The real question is, how did we get here, aside from the unexpected occurrence of the pandemic? Only a year ago, many public officials, economic pundits and those at the top of the economic ladder were touting an economy brimming with explosive growth, unemployment that continued to nosedive, and a stock market that was soaring at unprecedented levels. If the economy were this record-setting, world-beating juggernaut, surely it wouldn’t collapse within months in the face of a pandemic, right? Sure, there would be hiccups, but a complete collapse? The answer is that the economy was never particularly strong in the first place and could only project strength if examined from a completely myopic, slanted viewpoint.
Several factors distinguish the American economy in the 21st century: massive income and wealth inequality, colossal debt and lack of savings, wage stagnation and lack of worker protections. These were enormous problems before the pandemic and have only been exacerbated in the past 6-8 months. However, Americans were being fed a steady stream of propaganda that the economy was incredibly vital and only becoming stronger. The reason for this is quite simple. Media narratives, in the mainstream, are crafted by massive corporations who are benefiting from our current economic system, so there is absolutely no incentive on their end to report on any of the structural problems in our economy. Many Americans then take the view of, “Well, I might be struggling, but things will get better. Just look at how great the economy is.” Unwittingly, due to misinformation, many Americans are unable to identify some of the structural problems inherent in our economic system and thus chalk up certain economic struggles solely to personal failings instead of deeper systemic issues. Obviously, we all have a degree of culpability in our own struggles, but there can also be systemic issues at play that should be acknowledged.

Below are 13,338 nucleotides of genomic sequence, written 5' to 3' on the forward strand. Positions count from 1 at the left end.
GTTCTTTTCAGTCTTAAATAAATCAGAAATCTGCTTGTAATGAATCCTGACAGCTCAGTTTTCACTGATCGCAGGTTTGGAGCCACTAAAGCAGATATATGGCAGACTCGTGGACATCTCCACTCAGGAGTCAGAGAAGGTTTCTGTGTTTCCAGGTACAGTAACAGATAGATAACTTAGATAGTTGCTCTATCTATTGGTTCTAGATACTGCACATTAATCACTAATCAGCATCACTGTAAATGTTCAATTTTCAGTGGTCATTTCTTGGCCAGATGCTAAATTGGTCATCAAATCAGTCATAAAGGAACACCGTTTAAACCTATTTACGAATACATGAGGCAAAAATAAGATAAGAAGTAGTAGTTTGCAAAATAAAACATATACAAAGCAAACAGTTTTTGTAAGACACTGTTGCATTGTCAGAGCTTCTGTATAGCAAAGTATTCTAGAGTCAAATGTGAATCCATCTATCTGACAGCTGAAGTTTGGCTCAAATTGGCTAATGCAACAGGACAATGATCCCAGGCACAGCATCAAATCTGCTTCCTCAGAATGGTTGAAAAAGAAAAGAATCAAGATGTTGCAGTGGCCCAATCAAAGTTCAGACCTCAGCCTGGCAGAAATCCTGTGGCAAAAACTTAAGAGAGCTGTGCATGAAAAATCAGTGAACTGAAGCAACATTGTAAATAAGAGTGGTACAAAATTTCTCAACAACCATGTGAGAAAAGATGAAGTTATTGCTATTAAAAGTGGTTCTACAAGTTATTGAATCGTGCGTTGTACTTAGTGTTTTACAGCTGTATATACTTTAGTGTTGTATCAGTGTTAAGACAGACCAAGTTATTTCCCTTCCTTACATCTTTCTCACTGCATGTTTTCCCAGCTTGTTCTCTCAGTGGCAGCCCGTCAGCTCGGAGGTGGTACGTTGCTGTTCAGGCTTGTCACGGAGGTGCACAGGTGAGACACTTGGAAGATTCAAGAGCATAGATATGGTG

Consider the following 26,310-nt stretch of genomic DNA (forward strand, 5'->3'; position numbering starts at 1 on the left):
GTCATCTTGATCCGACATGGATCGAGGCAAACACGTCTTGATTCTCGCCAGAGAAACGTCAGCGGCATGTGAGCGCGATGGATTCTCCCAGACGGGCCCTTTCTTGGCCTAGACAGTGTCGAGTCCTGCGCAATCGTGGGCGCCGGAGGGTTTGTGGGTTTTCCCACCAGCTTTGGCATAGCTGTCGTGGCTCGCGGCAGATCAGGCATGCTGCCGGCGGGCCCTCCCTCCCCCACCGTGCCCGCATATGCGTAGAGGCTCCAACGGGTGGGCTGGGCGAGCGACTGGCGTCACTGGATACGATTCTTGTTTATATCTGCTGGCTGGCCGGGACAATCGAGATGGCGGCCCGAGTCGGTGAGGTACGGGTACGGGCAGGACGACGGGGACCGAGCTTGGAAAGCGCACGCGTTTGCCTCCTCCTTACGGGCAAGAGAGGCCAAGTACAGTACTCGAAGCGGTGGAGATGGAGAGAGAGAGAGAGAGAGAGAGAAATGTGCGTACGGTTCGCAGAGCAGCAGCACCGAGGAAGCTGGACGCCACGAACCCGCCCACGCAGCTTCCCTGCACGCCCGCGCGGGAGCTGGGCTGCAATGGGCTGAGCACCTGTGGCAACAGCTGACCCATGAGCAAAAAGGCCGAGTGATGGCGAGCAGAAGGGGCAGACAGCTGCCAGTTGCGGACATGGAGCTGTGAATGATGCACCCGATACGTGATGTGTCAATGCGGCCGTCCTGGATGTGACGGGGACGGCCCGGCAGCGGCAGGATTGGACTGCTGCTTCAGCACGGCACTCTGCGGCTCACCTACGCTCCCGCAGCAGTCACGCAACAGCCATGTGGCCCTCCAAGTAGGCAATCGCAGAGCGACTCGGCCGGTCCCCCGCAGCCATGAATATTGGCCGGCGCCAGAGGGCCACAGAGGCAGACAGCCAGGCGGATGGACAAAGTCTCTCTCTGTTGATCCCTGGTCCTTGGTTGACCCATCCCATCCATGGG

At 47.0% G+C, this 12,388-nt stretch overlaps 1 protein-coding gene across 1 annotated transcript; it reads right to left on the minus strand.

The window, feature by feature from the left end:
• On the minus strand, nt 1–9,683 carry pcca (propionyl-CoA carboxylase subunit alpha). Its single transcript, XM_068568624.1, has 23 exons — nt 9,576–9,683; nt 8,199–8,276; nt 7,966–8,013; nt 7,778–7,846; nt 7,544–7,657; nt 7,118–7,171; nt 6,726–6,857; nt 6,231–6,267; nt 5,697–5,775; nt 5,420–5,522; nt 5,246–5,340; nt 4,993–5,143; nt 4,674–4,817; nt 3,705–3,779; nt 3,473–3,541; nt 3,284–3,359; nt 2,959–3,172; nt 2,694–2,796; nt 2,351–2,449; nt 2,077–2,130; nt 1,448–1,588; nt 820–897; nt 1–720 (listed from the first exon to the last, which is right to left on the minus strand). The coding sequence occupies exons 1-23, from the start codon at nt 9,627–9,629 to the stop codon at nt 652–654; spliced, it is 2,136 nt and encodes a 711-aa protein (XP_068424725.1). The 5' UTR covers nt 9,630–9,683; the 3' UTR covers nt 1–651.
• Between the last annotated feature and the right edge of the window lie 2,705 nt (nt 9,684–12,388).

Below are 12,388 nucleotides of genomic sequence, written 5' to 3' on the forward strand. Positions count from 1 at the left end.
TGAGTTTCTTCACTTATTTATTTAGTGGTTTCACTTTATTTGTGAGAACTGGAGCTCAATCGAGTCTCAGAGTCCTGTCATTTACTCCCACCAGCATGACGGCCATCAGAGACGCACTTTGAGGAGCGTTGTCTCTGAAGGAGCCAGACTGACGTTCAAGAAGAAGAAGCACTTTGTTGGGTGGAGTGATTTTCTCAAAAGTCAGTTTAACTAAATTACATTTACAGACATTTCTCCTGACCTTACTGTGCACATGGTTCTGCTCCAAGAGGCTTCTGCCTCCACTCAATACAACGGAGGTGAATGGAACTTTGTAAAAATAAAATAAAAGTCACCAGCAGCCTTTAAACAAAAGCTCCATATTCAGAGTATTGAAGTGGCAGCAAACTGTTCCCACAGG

The most frustrating aspect of America’s current economic plight is that, with our vast wealth and resources, we are capable of putting together a forward-thinking, vibrant economy that could be the gold standard. But we currently lack the will both in Congress and within the general population to fight for changes that are necessary and wildly overdue. An issue that is unique to America in both its scope and depth is student loan debt, which keeps many younger citizens from participating in the economy. According to a CNBC article, less than 11% of federal student loan debt borrowers are repaying their loans during the pandemic. A temporary coronavirus forbearance on student loans has allowed many debt-holders to experience a temporary respite from the burden. According to the article, “Student loans have long outpaced credit card and auto debt as a burden to Americans and each year 70% of college graduates start their lives in the red. The average balance is around $30,000, up from $10,000 in the early 1990s, but many borrowers owe $100,000 or more. The typical monthly payment is $400.”